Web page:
Turmoil on the external economic front
Following economic statistics from PTI/RBI, 7/9/18 indicate somewhat healthy economic status. current account deficit (CAD) as a % of gross domestic product (GDP) declined marginally to 2.4% in the April June qr. of fiscal 2019 against 2.5% in the corresponding period previous year. Retail inflation has eased to 4.2% in July and wholesale inflation, to 5.1%. Private Equity/ Venture Capital exits increased to $21.9 billion this year so far from $17 billion in the whole previous year and less than $10 billion in the preceding years. Private transfer receipts, mainly, remittances by Indians employed overseas has increased by 17% compared to previous year. The net foreign direct investment at 9.7 billion dollars in the 1st qr. of 2018-19 was higher than 7.1 billion dollars in the year ago period. However, portfolio investment recorded a net outflow of $8.1 billion in Q1FY19 as compared with an inflow of $12.5 billion in the year ago period. This is of some concern.
Again, recent headline quoting SBI says-Weak Rupee to Cost India about $9.5 Billion More to Repay Short Term Foreign Debt. Notably, 85% of our exports are invoiced in the greenback despite shipping only 15% goods to the US. ET Bureau on 6/8/2018 mentioned that nearly $222 billion of short-term debt is due to mature by the end of March 2019, which is more than half of India’s foreign exchange reserves. Much of this, however, could be rolled over, although the cost of fc borrowing has now gone up. Further, the falling rupee and rising crude oil prices (about 11% so far) will combine to push up India’s annual crude oil import bill by about $26 billion in FY19 as per The Hindu.
Increasing CAD, elevated oil prices and an emerging-market sell-off have conspired to push the rupee to below 72 per dollar last week, taking its decline since the beginning of the year to almost 12 percent, the worst performer in Asia.
All this is likely to lead to even higher CAD and increasing inflation which in turn puts pressure on Re exchange rate. There is already pressure on foreign currency reserve. One of remedial measures therefore, may be turning to wealthy non-resident Indians to replenish foreign-currency reserves.
What is hurting us most is the threat of punitive sanctions against Iran, one of our biggest suppliers of crude oil, and the economic crisis in Turkey, Argentina and South Africa. Further, the strengthening economic outlook in the US has prompted the Fed to hike interest rates seven times since the end of 2015. Importantly, over the same period, it began unwinding its quantitative easing (QE) by increasingly selling treasury securities and mortgage-backed securities. This prompted investors to pull money out of emerging markets (EMs) and plough it back home.
Investors will often attempt to withdraw their money en mass if there is an overall erosion in confidence of an economy’s stability. This is when capital flight occurs. Once investors have sold their domestic-currency denominated investments, they convert those investments into foreign currency. This causes the exchange rate to get even worse, resulting in a run on the currency, which can then make it nearly impossible for the country to finance its capital spending.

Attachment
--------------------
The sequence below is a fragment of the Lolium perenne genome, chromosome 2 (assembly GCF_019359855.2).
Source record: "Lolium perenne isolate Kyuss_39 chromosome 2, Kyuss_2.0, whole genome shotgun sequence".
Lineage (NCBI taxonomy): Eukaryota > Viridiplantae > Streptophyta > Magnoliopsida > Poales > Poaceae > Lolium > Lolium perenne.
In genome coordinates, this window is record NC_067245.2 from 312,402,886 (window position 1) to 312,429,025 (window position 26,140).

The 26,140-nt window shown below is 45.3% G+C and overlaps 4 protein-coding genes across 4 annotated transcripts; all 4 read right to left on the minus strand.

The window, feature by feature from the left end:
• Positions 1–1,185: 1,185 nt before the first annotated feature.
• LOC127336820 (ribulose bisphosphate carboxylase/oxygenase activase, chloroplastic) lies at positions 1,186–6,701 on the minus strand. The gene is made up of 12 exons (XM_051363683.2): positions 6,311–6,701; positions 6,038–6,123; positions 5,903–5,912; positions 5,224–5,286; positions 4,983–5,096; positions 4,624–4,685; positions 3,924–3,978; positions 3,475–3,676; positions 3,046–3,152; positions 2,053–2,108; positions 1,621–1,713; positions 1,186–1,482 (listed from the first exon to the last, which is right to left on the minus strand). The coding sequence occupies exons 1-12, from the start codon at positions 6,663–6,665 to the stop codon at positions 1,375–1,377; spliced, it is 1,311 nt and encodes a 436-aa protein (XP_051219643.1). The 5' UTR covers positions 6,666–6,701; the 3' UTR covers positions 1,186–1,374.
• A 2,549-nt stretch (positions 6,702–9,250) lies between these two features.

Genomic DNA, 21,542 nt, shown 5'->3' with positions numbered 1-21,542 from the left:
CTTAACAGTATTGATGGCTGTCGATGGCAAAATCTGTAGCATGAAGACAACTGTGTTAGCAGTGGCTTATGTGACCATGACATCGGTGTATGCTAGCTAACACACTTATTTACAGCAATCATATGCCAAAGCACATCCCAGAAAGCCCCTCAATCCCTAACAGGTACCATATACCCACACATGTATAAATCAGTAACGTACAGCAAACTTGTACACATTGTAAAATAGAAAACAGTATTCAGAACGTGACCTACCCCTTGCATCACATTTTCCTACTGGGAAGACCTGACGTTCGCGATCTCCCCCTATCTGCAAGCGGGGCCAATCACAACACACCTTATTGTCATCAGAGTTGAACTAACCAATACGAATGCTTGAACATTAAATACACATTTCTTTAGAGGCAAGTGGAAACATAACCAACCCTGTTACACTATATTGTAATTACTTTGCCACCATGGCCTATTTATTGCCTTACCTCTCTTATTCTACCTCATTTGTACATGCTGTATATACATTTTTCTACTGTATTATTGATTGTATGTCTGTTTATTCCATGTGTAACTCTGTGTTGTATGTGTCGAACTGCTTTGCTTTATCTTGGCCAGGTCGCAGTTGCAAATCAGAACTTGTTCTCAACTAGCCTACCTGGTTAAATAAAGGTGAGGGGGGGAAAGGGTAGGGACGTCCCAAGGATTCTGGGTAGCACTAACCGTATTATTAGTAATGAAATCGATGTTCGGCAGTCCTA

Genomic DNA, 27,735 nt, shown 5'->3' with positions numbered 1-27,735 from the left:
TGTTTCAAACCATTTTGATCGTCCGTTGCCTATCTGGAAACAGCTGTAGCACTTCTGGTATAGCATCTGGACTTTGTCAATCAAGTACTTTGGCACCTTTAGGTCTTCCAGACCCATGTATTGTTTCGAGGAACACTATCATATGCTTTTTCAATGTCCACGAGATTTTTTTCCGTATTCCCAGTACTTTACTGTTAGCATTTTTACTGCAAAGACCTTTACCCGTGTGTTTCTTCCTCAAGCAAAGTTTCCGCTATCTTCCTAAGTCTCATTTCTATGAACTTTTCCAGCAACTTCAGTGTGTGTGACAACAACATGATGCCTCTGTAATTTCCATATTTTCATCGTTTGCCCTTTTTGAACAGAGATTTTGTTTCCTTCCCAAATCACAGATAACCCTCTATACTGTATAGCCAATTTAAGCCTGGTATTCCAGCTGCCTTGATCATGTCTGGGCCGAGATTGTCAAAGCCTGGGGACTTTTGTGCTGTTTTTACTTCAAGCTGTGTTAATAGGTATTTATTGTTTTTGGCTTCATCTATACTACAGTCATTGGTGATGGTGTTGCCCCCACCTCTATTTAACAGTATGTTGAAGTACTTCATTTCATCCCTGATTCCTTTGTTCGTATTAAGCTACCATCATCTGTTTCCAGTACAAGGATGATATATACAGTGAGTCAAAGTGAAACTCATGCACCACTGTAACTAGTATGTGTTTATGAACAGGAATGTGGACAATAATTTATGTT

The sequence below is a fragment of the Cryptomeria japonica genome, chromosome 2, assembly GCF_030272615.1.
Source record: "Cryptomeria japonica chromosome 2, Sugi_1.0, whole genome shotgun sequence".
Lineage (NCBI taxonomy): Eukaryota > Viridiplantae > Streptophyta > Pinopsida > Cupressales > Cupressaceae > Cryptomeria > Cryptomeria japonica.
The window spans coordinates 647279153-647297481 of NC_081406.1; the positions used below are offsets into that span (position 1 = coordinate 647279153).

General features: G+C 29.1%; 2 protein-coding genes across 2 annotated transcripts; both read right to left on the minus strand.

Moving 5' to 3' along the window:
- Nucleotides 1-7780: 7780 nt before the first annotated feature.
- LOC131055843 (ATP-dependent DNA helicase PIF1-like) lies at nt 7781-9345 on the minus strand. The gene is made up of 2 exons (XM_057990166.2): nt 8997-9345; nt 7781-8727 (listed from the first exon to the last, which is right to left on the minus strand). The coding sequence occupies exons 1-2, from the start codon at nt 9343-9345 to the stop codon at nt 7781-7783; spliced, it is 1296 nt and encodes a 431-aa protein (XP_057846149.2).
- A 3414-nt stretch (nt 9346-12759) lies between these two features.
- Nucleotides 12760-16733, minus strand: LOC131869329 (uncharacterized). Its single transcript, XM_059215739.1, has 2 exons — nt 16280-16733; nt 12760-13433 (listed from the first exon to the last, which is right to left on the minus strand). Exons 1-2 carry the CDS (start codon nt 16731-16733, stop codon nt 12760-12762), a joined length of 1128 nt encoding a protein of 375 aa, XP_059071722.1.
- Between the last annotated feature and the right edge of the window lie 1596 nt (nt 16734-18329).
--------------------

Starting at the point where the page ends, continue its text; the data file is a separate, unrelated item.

The RBI raised its benchmark rate to a two-year high of 6.5 percent last month and is likely to follow through with more policy tightening in the coming months, pricing in the swap markets show. The six-member monetary policy committee will make its next rate decision on Oct. 5.
The trade war is another new weapon. India, with its past experience of relying on higher duties to curtail imports, could use it to curb the current-account deficit, as Indonesia recently did.
The RBI can even open a special swap window for oil marketing companies like it did in 2013. That would take a sizable amount of dollar demand off-market and boost the rupee.
The right level for the rupee is 68-70 per dollar, with 72 being “perhaps an outer limit or beyond the reasonable outer limit for depreciation,” Economic Affairs Secretary Subhash Chandra Garg told the Economic Times in an interview this week. It means RBI should hold it at around 72, otherwise, there may be flight panic.
The market is looking for a clear direction on the fiscal deficit as far as the rupee and the current account are concerned. The government’s commitment to maintaining macroeconomic stability — fiscal deficit and exchange rate are very major components of that — is expected to be total. Even if at some stage the oil price burden has to be shifted, something would have to be done to ensure that the fiscal deficit is not breached.
The government on Friday announced a plan to check “non-essential imports, boost exports and initiate measures to attract dollar inflows into the country. Govt. and RBI have thus started working for fiscal prudence and exchange rate stability at the earliest to prevent any flight of capital and a run on Re.